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“With Liberty and Justice,” Charlotte Street Foundation

Andrew Mcilvaine, “Ascension” (2020)


Organized by the Charlotte Street Foundation’s Jedel Family Foundation Curatorial Fellow Kimi Kitada, “With Liberty and Justice” features the works of nine contemporary artists looking closely at American history. As Kitada stated on the foundation’s website, “the show provides a space to re-learn histories, focusing on the omissions and erasures of BIPOC voices in American history.” 

Natalia Nakazawa’s work “History has failed us…but no matter” (2019) remembers the imprisonment of Japanese Americans in internment camps during World War II. The large-scale work from the “Visual Heteroglossia” series mixes watercolors, textiles, jewels, and photographic transfers. A zine featured in the back of the gallery shares that this series “gathers material from the past, present, and future.” As the title of the piece suggests, with its use of ellipsis, the work makes a statement, but in a refractive way, to paraphrase Mikhail Bakhtin, who coined the term heteroglossia. 

Natalia Nakazawa, “History has failed us…but no matter” (2019)

Andrew Mcilvaine’s work “Ascension” (2020) addresses an individual and collective relationship to the U.S.-Mexico border. The work focuses the viewer on both actual and imagined barriers. The visual narrative unfolds to reveal a vision of refuge for people in North and South America. 

Michelle Chan’s “Dream Queen” (2020) and Drea DiCarlo’s “Bigwig Outlaw” (2020) are series of prints showing the artists dressed as cowboys. In a moment when we could all use a little playtime, these works invite us to play. They remind us that play and imagination are life-affirming tools.  

Eliseo Casiano, “Tino”

Leon Jones’s sculpture “The Weight of Fallacies” (2021) offers a critical look at America and its legacy of racial prejudice. 

“Light Attire” (2021) by Courtney Faye Taylor originally appeared in the May 2021 issue of “Poetry Magazine.” The poem’s effect lies in the simultaneous making and breaking of a pattern. A note from the artist on the Poetry Foundation’s website explains that the found language and images are from “descriptions and photographs of Black women and girls found on police missing flyers and the FBI’s Most Wanted list.”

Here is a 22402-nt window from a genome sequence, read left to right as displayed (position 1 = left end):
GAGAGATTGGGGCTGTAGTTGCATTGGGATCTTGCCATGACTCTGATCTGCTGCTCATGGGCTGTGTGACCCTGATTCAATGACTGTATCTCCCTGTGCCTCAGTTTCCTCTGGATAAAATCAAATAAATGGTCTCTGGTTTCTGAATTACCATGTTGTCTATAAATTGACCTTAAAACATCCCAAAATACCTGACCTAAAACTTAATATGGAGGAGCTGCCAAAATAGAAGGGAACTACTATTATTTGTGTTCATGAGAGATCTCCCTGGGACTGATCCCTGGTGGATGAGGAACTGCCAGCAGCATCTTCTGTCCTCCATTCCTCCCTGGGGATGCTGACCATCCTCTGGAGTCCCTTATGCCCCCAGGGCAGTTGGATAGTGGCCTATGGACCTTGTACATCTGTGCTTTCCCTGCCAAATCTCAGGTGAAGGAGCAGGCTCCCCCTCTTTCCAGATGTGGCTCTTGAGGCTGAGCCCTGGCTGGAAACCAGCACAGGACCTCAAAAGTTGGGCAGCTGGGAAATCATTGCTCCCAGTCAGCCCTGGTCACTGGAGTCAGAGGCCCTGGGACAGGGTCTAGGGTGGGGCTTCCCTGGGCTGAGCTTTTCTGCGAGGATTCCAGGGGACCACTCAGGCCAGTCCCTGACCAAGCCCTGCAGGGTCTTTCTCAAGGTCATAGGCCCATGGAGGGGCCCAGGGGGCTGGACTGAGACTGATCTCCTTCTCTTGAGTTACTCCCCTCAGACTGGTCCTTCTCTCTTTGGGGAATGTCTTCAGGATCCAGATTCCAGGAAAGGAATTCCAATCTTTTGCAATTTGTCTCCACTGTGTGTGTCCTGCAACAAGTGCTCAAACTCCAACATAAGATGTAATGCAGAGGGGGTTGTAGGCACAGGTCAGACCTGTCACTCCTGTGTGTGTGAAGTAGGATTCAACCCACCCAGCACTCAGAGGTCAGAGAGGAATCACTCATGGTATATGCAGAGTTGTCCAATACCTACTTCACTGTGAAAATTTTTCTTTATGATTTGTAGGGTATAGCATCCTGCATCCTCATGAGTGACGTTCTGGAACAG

Christian Bañez’s installation piece “47 Acres: On Display” (2021) consists of 47 boxes created with wood and nails. A description on the wall explains that each box represents one acre of the 47 acres of land where “1,200 Filipino and indigenous people” were “confined to enclosures on the fairgrounds” at the 1904 World’s Fair in St. Louis, Missouri. 

Le’Andra LeSeur’s work creates an environment that honors her ancestors. “In Reverence (An Honoring)” (2018) shows a continuous image of two hands raised toward the sky. The graceful form unravels to show a moving testimony, and this viewer could not help but join and raise hands. Stunning works by Eliseo Casiano round out the exhibition.  

Le’Andra LeSeur, “In Reverence (An Honoring)” (2018)

As Kitada stated in a recent interview, “sometimes these memories are repressed and not spoken about. I’m thinking about each person going into this exhibition with their own background and sets of experiences . . . and really thinking through these different elements and histories.”  

“With Liberty and Justice” continues at the Charlotte Street Foundation, 3333 Wyoming, through Oct. 23. Hours are noon to 5 p.m. Tuesday-Friday and 11 a.m. to 5 p.m. Saturday. For more information, 816.221.5115 or www.charlottestreet.org. 

Robert Brown

Robert Brown is a poet and multimedia artist who works with the Foundation Department at the Kansas City Art Institute. His poems have appeared in “Chicago Quarterly Review” and Kansas City Ballet educational materials.

  1. Jon Onstot says:

    Did Amdrew Mcilvaine attribute the photo he used in his “Ascension”? That photo was actually made by John Moore, and to use the image without attribution is nothing more than appropriation, not art.

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